One of my current tasks is to convert a hand-written EG project into a manageable DI solution: one that can be scheduled and maintained and so on.
I came across a weird bit of code:
proc sort data=source out=target; by acct_date descending prev_balance; by account_id posting_dt Transfer_Order descending prev_balance; run;
Oh - that looks a bit weird. I wonder what it does - does it use the first by statement, the second, or concatenate them together?
With a bit of expermentation, I found that it only uses the last one it sees. With the data contents being what they were (don't ask), it made little difference as to which statement was being used, but the last one was preferable. I suspect when the code was written, the second line was put in and the first line left there; it compiled and executed and didn't produce an error, so hey-ho.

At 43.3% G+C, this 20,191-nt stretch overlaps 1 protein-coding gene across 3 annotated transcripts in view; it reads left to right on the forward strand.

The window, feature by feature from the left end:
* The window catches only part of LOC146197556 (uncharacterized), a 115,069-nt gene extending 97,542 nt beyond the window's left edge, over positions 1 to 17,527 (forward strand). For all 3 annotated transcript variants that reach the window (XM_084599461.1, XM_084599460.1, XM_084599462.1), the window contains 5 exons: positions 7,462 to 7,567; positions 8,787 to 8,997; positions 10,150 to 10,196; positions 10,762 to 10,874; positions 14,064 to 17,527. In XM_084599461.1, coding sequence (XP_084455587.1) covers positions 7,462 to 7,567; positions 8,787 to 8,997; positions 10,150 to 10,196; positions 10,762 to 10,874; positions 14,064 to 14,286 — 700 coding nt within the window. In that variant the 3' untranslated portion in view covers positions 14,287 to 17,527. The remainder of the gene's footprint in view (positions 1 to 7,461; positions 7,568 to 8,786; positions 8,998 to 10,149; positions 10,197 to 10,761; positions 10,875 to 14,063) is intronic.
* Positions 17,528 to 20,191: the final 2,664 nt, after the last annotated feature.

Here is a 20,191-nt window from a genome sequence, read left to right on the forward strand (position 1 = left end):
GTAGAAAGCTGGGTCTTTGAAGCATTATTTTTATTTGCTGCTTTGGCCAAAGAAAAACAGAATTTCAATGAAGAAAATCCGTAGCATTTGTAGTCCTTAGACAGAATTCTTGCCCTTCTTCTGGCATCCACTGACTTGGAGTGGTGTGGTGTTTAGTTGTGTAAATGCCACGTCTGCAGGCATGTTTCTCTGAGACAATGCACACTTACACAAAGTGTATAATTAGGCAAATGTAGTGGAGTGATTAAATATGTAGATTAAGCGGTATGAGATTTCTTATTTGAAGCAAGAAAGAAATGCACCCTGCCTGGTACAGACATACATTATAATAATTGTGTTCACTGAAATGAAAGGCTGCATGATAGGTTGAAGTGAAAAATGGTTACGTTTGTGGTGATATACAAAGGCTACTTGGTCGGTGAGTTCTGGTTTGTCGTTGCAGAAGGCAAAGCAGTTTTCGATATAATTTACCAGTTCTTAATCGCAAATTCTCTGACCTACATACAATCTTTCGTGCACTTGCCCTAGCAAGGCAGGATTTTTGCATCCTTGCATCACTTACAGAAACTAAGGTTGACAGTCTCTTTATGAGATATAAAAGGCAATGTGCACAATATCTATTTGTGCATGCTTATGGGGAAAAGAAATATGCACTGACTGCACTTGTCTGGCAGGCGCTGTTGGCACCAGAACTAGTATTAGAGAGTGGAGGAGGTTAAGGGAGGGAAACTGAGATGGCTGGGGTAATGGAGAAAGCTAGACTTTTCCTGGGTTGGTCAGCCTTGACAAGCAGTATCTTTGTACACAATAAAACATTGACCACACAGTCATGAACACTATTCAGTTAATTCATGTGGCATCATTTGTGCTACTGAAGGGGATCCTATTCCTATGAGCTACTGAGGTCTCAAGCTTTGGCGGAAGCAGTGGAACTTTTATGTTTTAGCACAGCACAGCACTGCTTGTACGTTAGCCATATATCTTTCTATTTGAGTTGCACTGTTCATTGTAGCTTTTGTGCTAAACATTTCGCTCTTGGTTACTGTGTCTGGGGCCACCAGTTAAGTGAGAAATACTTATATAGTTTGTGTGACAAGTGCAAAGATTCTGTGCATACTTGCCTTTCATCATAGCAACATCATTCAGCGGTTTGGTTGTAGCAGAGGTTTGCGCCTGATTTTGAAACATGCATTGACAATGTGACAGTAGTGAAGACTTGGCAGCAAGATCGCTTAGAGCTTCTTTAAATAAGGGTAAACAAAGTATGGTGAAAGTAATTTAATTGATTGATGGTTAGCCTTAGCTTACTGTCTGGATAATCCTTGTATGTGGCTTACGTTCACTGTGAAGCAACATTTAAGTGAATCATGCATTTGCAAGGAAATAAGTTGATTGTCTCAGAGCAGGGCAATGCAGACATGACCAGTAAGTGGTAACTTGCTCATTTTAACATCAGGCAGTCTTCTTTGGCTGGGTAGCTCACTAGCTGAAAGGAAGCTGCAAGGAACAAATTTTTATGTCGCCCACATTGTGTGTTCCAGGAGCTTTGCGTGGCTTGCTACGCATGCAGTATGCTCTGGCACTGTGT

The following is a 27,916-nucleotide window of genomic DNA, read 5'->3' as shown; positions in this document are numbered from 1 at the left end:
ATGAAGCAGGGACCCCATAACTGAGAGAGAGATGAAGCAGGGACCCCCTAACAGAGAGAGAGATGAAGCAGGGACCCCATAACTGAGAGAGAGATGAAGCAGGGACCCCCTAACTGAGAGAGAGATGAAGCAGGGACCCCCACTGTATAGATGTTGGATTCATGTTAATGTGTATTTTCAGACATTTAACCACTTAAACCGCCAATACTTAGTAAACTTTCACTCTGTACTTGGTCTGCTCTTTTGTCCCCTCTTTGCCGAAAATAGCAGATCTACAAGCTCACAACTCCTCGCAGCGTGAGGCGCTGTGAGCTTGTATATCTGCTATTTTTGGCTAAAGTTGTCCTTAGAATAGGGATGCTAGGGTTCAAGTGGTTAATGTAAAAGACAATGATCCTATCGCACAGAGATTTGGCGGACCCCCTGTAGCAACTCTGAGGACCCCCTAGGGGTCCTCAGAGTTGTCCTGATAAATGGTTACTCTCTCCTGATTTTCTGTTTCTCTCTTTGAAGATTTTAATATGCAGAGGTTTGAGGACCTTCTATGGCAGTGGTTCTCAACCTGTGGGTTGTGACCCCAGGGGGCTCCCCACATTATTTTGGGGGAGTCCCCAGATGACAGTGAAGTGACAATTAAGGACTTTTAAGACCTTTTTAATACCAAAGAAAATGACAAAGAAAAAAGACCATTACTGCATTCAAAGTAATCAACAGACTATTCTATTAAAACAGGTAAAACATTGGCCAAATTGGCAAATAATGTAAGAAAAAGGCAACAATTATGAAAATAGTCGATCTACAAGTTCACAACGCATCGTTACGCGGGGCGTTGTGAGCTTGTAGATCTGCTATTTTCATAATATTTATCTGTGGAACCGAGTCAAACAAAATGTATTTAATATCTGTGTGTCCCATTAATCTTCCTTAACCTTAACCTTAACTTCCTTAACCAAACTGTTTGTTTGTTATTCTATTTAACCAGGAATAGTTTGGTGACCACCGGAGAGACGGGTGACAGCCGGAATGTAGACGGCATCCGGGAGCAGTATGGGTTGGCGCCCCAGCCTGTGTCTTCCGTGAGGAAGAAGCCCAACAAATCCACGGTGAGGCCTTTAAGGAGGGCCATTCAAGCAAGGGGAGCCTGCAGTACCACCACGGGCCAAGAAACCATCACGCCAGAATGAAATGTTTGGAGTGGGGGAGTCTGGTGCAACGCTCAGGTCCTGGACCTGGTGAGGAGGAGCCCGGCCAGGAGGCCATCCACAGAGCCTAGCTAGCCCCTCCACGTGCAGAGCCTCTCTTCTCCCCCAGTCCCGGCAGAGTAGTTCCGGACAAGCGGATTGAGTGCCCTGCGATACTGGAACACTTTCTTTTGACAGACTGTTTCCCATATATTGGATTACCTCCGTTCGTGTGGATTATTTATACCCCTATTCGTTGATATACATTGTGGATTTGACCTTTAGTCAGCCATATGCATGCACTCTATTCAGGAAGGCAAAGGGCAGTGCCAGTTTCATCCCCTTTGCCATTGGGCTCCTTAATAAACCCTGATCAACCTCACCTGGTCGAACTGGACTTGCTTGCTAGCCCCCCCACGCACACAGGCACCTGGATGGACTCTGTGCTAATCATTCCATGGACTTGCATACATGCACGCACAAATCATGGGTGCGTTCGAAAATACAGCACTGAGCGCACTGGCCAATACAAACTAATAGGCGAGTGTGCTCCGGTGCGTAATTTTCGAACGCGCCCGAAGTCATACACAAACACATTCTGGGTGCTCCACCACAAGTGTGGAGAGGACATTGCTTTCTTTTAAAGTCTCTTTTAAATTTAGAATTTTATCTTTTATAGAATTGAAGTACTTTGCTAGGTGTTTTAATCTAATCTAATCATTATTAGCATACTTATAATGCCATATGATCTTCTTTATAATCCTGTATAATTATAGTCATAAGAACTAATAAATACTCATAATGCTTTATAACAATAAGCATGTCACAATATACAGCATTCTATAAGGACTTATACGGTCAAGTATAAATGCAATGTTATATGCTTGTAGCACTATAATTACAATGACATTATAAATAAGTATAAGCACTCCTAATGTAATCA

So then I thought I should experiment. What I came up with is that (not exhaustively): procedures don't care about multiple by statements and use the last; but data steps produce:
ERROR 221-185: More than one BY statement specified for a SET, MERGE, UPDATE, or MODIFY statement.
So there you go. Novel, of no use whatsoever (I mean, why would you?!), but it afforded a little amusement/bemusement in the office today. It's interesting to infer what's going on under the parser's hood.
And back to work.